Black Community Leaders Weigh In On Killer Mike's 'Kill Your Masters' T-Shirt
While Michael "Killer Mike" Render stood next to the mayor and other city officials Friday, May 29, and pleaded for Atlantans to not "burn their own house down," some on social media were quick to point out that his T-shirt read "KILL YOUR MASTERS" in big block letters.
"Choose the lesser of the evil people, and the devil is still going to win," Killer Mike raps on the song "Kill Your Masters."
"It could all be over tomorrow," he recites. "Kill our masters and start again."
The phrase itself isn't new to those who are familiar with Killer Mike's body of work as a hip-hop artist.
In addition to making music as a solo artist, he raps in the collaborative duo Run the Jewels alongside New York emcee Jaime "El-P" Meline.
The song "Kill Your Masters," featured on their 2016 album Run the Jewels 3, is a fiery and direct song that holds no punches. It also features a verse from Zach de la Rocha, former vocalist of Rage Against the Machine and a politically outspoken musician in his own right.
"I disabuse these foolish fools of they foolish views," Render says in the song. "I heard the revolution coming, you should spread the news."
The duo unexpectedly released a new album, Run the Jewels 4, in a surprise announcement on Twitter Wednesday afternoon.
Devin Barrington Ward, a candidate for Georgia State Senate, believed there was a broader message to Render's choice of shirt.
"The 'master' is a form of government right now that allows for the oppression of black people," he said. "It allows for cops and other law enforcement agencies to engage in terrorism on the black community."
Ward cautioned against interpreting Render's shirt as a call to actually kill people. Instead, he believed the phrase carries a broader message of systemic change.
"I took it as identifying those institutions that are still upholding slave principles," he said. "One of those institutions would be our court system, our system of criminal justice."
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Atlanta activist and poet Jordyn King saw historical context in the phrase.
"There's a phrase, 'the master's house cannot be dismantled using the master's tools,'" King said. "It's the same concept."
For King, the phrase resonates because they believe so many have turned a blind eye to the broader issues that have faced black Americans for decades.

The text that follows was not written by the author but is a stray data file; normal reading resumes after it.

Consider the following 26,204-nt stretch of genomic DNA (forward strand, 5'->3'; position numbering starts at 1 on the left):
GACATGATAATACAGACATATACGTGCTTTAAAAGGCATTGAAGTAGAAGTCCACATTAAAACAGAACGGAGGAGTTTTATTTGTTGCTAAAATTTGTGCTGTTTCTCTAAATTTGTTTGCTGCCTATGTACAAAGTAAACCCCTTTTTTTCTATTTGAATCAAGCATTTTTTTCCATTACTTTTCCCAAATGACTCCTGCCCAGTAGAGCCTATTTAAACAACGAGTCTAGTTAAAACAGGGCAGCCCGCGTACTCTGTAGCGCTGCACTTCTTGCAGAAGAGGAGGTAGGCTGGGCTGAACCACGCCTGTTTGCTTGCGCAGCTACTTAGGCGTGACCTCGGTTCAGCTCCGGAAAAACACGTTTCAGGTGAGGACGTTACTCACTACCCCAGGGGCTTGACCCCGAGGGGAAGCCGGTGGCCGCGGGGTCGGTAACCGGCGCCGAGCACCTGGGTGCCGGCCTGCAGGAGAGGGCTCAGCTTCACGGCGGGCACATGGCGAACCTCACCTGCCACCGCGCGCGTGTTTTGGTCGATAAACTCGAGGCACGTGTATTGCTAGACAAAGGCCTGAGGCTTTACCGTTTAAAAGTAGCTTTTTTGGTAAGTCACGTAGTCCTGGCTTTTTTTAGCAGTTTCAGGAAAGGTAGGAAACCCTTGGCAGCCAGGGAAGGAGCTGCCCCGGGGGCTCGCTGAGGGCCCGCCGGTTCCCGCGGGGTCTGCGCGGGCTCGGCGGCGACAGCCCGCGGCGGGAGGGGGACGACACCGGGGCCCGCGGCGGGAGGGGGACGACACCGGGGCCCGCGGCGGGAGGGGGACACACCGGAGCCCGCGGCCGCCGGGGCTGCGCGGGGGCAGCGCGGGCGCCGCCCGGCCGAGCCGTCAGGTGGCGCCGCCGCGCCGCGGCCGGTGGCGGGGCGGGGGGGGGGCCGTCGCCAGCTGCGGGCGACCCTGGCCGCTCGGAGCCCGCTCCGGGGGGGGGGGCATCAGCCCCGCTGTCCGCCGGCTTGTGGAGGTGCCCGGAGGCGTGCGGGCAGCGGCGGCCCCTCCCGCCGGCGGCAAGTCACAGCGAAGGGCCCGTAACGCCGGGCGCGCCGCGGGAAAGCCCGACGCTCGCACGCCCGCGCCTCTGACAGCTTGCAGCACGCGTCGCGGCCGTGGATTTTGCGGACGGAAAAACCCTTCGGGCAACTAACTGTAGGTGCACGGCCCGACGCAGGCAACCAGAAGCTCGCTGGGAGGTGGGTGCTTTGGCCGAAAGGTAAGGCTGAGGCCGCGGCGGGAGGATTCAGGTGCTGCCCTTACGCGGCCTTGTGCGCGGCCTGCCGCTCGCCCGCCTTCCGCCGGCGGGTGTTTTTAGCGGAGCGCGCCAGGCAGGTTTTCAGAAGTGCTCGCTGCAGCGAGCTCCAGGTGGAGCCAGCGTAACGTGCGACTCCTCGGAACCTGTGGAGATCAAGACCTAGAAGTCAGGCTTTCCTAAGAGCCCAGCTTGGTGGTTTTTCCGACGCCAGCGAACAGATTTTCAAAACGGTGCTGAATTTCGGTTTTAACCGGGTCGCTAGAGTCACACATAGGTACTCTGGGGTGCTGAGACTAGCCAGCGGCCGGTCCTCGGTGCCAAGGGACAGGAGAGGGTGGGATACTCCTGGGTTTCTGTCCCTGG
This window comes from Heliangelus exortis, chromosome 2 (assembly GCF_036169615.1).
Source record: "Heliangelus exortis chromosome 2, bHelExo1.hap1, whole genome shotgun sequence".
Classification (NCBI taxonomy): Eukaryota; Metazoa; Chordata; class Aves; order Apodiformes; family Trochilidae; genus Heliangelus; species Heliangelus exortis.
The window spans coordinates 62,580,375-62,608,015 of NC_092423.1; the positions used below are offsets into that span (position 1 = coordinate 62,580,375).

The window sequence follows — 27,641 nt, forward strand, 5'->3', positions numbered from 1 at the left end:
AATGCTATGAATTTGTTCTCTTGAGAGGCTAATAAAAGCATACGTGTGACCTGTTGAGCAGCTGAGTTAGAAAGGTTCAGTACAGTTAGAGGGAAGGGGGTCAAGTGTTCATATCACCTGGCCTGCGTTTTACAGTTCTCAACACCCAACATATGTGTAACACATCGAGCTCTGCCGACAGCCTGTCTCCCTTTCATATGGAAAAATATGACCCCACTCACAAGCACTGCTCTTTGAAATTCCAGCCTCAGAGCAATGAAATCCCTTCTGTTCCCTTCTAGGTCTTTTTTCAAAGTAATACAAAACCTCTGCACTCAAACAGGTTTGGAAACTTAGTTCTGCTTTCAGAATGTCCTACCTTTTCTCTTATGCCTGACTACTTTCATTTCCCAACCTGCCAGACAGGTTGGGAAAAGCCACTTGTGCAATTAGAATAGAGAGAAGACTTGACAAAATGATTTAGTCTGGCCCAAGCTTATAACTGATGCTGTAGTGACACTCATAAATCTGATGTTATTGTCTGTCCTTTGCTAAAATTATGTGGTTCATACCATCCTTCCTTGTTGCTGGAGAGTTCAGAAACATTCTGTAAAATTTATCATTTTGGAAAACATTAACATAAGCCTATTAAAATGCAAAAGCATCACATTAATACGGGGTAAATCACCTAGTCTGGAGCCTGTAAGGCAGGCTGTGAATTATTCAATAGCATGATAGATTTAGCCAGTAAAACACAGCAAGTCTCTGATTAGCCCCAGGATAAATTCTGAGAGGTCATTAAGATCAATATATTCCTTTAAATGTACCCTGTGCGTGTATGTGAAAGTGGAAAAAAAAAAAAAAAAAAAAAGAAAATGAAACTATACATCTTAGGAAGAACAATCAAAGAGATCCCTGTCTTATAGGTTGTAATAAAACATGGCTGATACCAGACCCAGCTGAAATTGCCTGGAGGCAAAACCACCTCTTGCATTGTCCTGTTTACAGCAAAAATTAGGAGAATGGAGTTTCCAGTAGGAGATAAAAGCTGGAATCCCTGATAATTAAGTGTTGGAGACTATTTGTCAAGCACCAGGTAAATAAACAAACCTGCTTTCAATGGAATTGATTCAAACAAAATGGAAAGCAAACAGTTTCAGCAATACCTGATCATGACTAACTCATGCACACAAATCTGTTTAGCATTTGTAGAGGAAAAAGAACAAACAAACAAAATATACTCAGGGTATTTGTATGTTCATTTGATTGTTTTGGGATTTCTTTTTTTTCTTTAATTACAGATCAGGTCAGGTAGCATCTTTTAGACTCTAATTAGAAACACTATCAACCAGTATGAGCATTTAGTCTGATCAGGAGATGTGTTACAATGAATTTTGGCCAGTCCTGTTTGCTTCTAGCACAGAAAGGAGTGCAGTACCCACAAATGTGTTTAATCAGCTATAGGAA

"There is an entire system that people don't believe exists and it absolutely does," they said. "We want that system dismantled. We want it, well, burned to the ground. And I agree."
While Ward understand the message on Render's shirt, he said he was disappointed with what Render actually said during the press conference.
During his emotional speech, Render called on city officials to create an independent board to review police conduct.
"The people aren't in the streets because there's not a citizen review board here in the city of Atlanta," Ward said. "The people are in the streets because we have not banned dangerous arrest techniques like the one seen in the killing of Eric Garner and the killing of George Floyd."
Atlanta activist and organizer Skylar Burks, however, thought the shirt's message was counterproductive.
"I feel like it's kind of the same sentiment as 'eat the rich,' but I don't know if that's particularly the most helpful way to go about this," she said.
Burks believed that Render's shirt was counterintuitive to the narrative of nonviolence he spoke of during the press briefing.
"We can not stoop to their level," she said. "I think that someone with such a position of power, and especially a pop culture figure, should not be sharing that message."
Ward hopes Render will use the newfound attention to continue putting pressure on the city government.
"My hope is that Killer Mike will continue to put pressure on the mayor," he said. "The only way that people will get out of the streets is when public officials start making decisions that are in the interest of the entire public."
The shirt itself is a variant of official Run the Jewels merchandise sold by clothing distributor Daylight Curfew, which retails for $28.